Kern High School District officials are exploring the possibility of shuttering access to a police information database system, or even doing away with its independent police force, following allegations that top-level administrators misused the system, board President Mike Williams said Thursday.

Those allegations surfaced this past week when KBAK Eyewitness News reporter and Californian columnist Jose Gaspar obtained an explosive Kern County Sheriff’s Office investigative report. It quoted high school district Police Chief Joe Lopeteguy as saying administrators and employees improperly used the California Law Enforcement Telecommunications System (CLETS) to run background checks on students.

Officials are only supposed to use the database for law enforcement purposes.

The report has district trustees questioning whether there are deficiencies in the KHSD Police Department’s chain of command and whether the district needs access to CLETS. Some are even questioning whether the district needs its own police force, Williams said.

“I’d say everything is on the table,” he said. “It would be my opinion that we’re better off having our own, but we’ve got to do a much better job. It’s hard for a school district to also be a police department. The police department has got to have some strong leadership in there and some strong systems and we’ve taken some steps to look at that, too.” 

Williams has talked to Superintendent Bryon Schaefer about the matter, he said. What there hasn’t been, however, is any full board meeting to address it.

At least one trustee, Jeff Flores, has requested such a meeting. Williams said one was going to be called for Thursday morning, but Schaefer postponed it. (Note: board trustees are the bosses of the superintendent and can call meetings on their own.)

“I don’t know the reason for it, but I trusted Dr. Schaefer has a very good reason for it. He’s earned that trust,” Williams said.

Some trustees say that in general there’s been a lack of communication between board members and administrators over the entire matter.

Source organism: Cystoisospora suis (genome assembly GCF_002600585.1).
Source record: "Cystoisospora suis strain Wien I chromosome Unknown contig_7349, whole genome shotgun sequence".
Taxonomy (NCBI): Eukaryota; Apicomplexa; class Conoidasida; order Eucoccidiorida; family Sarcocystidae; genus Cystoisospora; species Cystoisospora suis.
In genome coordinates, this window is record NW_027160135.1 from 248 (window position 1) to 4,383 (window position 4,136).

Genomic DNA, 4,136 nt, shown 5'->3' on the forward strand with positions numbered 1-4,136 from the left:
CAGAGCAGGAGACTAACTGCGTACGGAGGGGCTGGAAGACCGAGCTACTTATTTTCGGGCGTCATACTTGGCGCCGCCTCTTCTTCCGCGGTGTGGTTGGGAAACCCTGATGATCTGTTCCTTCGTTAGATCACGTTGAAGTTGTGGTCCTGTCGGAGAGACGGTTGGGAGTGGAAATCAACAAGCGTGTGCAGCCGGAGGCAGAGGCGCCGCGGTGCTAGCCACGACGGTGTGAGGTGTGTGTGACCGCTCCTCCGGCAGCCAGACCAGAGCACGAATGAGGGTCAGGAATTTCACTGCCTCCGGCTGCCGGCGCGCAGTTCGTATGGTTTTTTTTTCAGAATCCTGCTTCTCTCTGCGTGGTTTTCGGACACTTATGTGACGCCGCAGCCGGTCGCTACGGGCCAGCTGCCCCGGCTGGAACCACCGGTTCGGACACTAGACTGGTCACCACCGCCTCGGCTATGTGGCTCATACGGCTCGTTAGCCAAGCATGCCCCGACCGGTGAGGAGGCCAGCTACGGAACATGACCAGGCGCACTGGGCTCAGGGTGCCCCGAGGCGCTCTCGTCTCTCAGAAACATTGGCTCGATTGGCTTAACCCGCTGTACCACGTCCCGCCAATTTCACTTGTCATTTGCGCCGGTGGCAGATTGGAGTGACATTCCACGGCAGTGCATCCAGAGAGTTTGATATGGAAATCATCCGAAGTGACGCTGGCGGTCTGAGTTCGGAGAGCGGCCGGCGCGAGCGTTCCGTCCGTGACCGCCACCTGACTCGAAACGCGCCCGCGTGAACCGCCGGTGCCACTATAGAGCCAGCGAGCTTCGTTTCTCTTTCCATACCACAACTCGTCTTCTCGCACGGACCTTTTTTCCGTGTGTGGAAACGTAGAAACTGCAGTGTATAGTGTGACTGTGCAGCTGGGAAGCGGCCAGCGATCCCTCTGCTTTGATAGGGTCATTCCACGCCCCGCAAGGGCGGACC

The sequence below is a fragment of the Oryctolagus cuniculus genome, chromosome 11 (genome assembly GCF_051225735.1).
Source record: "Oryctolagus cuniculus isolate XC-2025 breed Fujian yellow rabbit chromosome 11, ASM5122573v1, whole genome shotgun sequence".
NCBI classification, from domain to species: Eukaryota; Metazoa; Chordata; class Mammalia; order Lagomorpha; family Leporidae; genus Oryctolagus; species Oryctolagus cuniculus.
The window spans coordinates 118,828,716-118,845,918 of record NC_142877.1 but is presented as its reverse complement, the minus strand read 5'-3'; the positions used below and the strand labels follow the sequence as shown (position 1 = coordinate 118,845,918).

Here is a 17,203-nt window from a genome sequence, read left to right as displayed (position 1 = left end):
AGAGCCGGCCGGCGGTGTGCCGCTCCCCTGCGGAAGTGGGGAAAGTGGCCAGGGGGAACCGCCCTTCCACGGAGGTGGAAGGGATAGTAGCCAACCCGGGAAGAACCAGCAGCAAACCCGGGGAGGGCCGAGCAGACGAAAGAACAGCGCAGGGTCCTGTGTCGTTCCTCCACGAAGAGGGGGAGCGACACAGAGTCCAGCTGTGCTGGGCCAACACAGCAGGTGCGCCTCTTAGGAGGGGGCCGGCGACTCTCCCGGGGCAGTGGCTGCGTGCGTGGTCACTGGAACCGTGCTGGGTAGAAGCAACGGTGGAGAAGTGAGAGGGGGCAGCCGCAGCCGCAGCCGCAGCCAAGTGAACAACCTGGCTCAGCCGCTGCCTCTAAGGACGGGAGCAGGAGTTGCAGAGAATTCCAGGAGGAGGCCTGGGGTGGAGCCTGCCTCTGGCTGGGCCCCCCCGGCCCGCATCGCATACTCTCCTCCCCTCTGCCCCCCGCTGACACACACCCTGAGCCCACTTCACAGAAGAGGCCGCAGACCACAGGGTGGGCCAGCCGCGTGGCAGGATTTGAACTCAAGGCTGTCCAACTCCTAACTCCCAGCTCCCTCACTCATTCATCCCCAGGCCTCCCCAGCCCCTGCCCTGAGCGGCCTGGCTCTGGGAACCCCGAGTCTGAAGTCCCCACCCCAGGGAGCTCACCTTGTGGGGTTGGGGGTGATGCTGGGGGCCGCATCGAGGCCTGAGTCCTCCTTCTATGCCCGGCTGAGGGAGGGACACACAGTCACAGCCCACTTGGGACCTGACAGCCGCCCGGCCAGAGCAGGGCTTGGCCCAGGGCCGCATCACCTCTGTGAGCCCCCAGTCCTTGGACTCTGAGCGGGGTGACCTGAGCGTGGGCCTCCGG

In addition to not hearing back on his call for a meeting, Flores said that when trustees were informed two months ago about a potential misuse of CLETS, administrators told him it was a personnel matter under investigation and they couldn’t elaborate.

“I think we’re having some communications issues internally,” Trustee Phillip Peters said. “I get the sensitivity of some of it being a personnel matter, but I don’t feel we’ve gotten as much information on the issue as we’d like to have.”

He also commended Lopeteguy, who’d been put on administrative leave after making his accusations, for blowing the whistle.

District officials issued a statement to The Californian Thursday continuing to say they couldn’t comment.

“The issue has been discussed with the Board of Trustees and will continue to be addressed with the board as information becomes available. The KHSD is unable to comment further due to an ongoing investigation,” district spokeswoman Lisa Krch said in an emailed statement.

Williams said he has been privy to more information from and discussions with Schaefer because he is the board president, something Flores took issue with.

“We should be briefed about it collectively, not any one board member. No one should be excluded. The collective board should weigh in on this,” Flores said.

The Sheriff’s Office reports quoted KHSD staff as saying Athletics Director Stan Greene asked for some license plates to be run to keep tabs on student athletes. When Lopeteguy protested because it was illegal, Greene complained to his boss, Director of Pupil Personnel Otis Jennings, who reportedly said it had never been an issue for former district Chief Mike Collier.

The Sheriff’s Office recommended criminal misdemeanor charges against Collier and Jennings for allegedly furnishing information obtained from CLETS to a person not authorized to receive it. But the District Attorney’s office declined to prosecute due to lack of evidence.

Williams said one possible way to address the problem is to revoke KHSD Police Department access to the database.

“Maybe we should only have access through the sheriff, or the Bakersfield police,” Williams said. “I do believe that our police do need access to it, but maybe we need another layer between so that it doesn’t get misused in the future. People need to understand that when they make mistakes there’s a price.”

This isn’t the first time administrators have dabbled in district police matters. KHSD Officer Keith Powers testified during a trial this summer that it isn’t unusual for administrators to fill out district police department witness reports and suggest whether they pursue criminal charges.

The statement called into question the autonomy of the police force, and whether officers answered to a chief, or an administrator.

Williams said that there’s “definitely improvements” that need to be made within the department, and potentially with the chain of command.

Lopeteguy currently answers to a civilian — a staffer who works for Assistant Superintendent of Instruction Brenda Lewis, Williams said.

“Someone in her department is the acting commissioner who he reports to, who then reports to Brenda [Lewis],” Williams said. “I don’t know if that’s the problem but I think there’s going to be changes in that.”

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